On Tuesday, Nov. 8, record numbers of international election observers will be present to monitor polling place activity throughout the United States. You might guess that the increase in observers is due to the unprecedentedly divisive nature of this election, but it's not. In fact, the significant increase in election observers mostly centers around legal and political changes in the country over the past few years.
The international observers for the 2016 election will come from the Organization for Security and Cooperation in Europe (OSCE) and the Organization of American States (OAS), which are sending approximately 400 and 35 observers, respectively. These numbers mark a significant increase from last year's presidential election, where the OSCE sent only 57 observers and the OAS sent none.
The role of international election observers is exactly what it sounds like: they're there to observe the voting process during an election, not interfere with them. Audrey Glover, who will head the OSCE observation mission on Election Day, stated to the Washington Post, “We are not policemen. We would not interfere. We would not intervene. We would observe, and record if we see anything untoward happening." Following observations, election observers compose post-election reports and make related suggestions for improvements based on their observations.
According to the OSCE's Needs Assessment Mission Report for the U.S. Elections, the organization decided to readily increase the number of observers it was sending because it wanted to observe the impact of a number of significant changes on the voting process. These include changes to the Voting Rights Act and related changes to voter registration and ID laws, new voting technologies, and new campaign financing rules.
The OSCE stressed that the weakening of the Voting Rights Act in 2013 is one of the major reasons behind the increase in observers. For example, it's prompted many states to set new and stricter voting restrictions, some of which could possibly disenfranchise certain groups of voters, particularly minorities. Secondly, the OSCE also indicated that the introduction of extensive and varied new voting technologies in this election call for additional observation. Particularly, this is because of the possibility that the machines could malfunction. Finally, some OSCE officials also expressed concern about the campaign rhetoric in this election, as it negatively targeted both women and minorities.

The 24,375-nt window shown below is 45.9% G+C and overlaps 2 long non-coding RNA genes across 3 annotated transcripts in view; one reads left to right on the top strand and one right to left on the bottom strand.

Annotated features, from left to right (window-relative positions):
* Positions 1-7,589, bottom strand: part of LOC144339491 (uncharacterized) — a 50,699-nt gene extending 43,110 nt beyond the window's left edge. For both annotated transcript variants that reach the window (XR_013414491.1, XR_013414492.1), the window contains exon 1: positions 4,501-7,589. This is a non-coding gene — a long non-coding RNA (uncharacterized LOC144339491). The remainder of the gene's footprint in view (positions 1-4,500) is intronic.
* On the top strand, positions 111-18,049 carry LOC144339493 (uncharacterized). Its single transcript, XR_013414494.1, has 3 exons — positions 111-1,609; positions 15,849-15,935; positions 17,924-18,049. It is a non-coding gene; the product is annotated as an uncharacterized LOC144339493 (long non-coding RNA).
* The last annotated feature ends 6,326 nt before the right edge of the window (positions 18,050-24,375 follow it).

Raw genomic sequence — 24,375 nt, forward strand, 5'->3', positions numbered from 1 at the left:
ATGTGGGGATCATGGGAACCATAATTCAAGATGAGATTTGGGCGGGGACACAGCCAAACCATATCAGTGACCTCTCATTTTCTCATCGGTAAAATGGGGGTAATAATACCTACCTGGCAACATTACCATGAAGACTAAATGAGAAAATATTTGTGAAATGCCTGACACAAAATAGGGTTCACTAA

Like the OSCE, the OAS will also be present to observe and record learnings from the U.S. electoral process; however, observers from the OAS are largely present to set an example for future election observations throughout the Americas. The U.S. Government invited the delegation to observe U.S. elections for the first time as a means of encouraging other countries in the OAS to allow observers in the country for their own elections, a good deal of which are forthcoming in 2017. Nonetheless, OAS observers will obviously still play an important role alongside OSCE observers in documenting the election, and will likewise write an accompanying post-election report and recommendations.
Though having extra election observers seems like a bad thing, the nation could put their findings to good use. In addition to reporting on the impact of new laws and policies, they could help combat the election "rigging" rhetoric that Donald Trump has been so inclined to make his supporters believe. Thus, while the observers may have not been sent to the country for the reasons you'd expect, they'll ensure that the elections are perceived as free and fair, and help combat any accusations of "rigging" post-Nov. 8.